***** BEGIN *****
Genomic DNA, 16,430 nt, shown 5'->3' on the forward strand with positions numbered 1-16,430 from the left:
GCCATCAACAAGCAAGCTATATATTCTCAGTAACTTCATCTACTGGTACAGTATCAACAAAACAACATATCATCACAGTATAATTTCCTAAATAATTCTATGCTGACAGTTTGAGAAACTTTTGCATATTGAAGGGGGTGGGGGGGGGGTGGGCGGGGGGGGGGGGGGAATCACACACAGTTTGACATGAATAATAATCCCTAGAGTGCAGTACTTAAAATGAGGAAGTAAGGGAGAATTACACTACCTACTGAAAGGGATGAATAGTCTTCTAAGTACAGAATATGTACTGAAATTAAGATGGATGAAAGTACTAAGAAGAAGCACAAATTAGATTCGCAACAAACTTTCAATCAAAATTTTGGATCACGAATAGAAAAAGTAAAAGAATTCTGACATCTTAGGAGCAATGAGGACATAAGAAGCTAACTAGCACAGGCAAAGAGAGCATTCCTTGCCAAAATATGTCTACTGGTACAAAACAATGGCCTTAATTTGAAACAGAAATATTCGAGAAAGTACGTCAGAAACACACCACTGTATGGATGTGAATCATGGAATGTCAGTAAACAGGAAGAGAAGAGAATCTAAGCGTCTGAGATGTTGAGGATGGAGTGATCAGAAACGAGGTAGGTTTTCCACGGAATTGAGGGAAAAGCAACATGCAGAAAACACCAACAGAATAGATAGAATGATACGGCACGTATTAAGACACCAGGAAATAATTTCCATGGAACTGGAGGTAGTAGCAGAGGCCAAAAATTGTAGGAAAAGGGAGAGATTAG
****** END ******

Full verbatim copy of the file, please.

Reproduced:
Genomic DNA, 16,430 nt, shown 5'->3' on the forward strand with positions numbered 1-16,430 from the left:
GCCATCAACAAGCAAGCTATATATTCTCAGTAACTTCATCTACTGGTACAGTATCAACAAAACAACATATCATCACAGTATAATTTCCTAAATAATTCTATGCTGACAGTTTGAGAAACTTTTGCATATTGAAGGGGGTGGGGGGGGGGTGGGCGGGGGGGGGGGGGGAATCACACACAGTTTGACATGAATAATAATCCCTAGAGTGCAGTACTTAAAATGAGGAAGTAAGGGAGAATTACACTACCTACTGAAAGGGATGAATAGTCTTCTAAGTACAGAATATGTACTGAAATTAAGATGGATGAAAGTACTAAGAAGAAGCACAAATTAGATTCGCAACAAACTTTCAATCAAAATTTTGGATCACGAATAGAAAAAGTAAAAGAATTCTGACATCTTAGGAGCAATGAGGACATAAGAAGCTAACTAGCACAGGCAAAGAGAGCATTCCTTGCCAAAATATGTCTACTGGTACAAAACAATGGCCTTAATTTGAAACAGAAATATTCGAGAAAGTACGTCAGAAACACACCACTGTATGGATGTGAATCATGGAATGTCAGTAAACAGGAAGAGAAGAGAATCTAAGCGTCTGAGATGTTGAGGATGGAGTGATCAGAAACGAGGTAGGTTTTCCACGGAATTGAGGGAAAAGCAACATGCAGAAAACACCAACAGAATAGATAGAATGATACGGCACGTATTAAGACACCAGGAAATAATTTCCATGGAACTGGAGGTAGTAGCAGAGGCCAAAAATTGTAGGAAAAGGGAGAGATTAG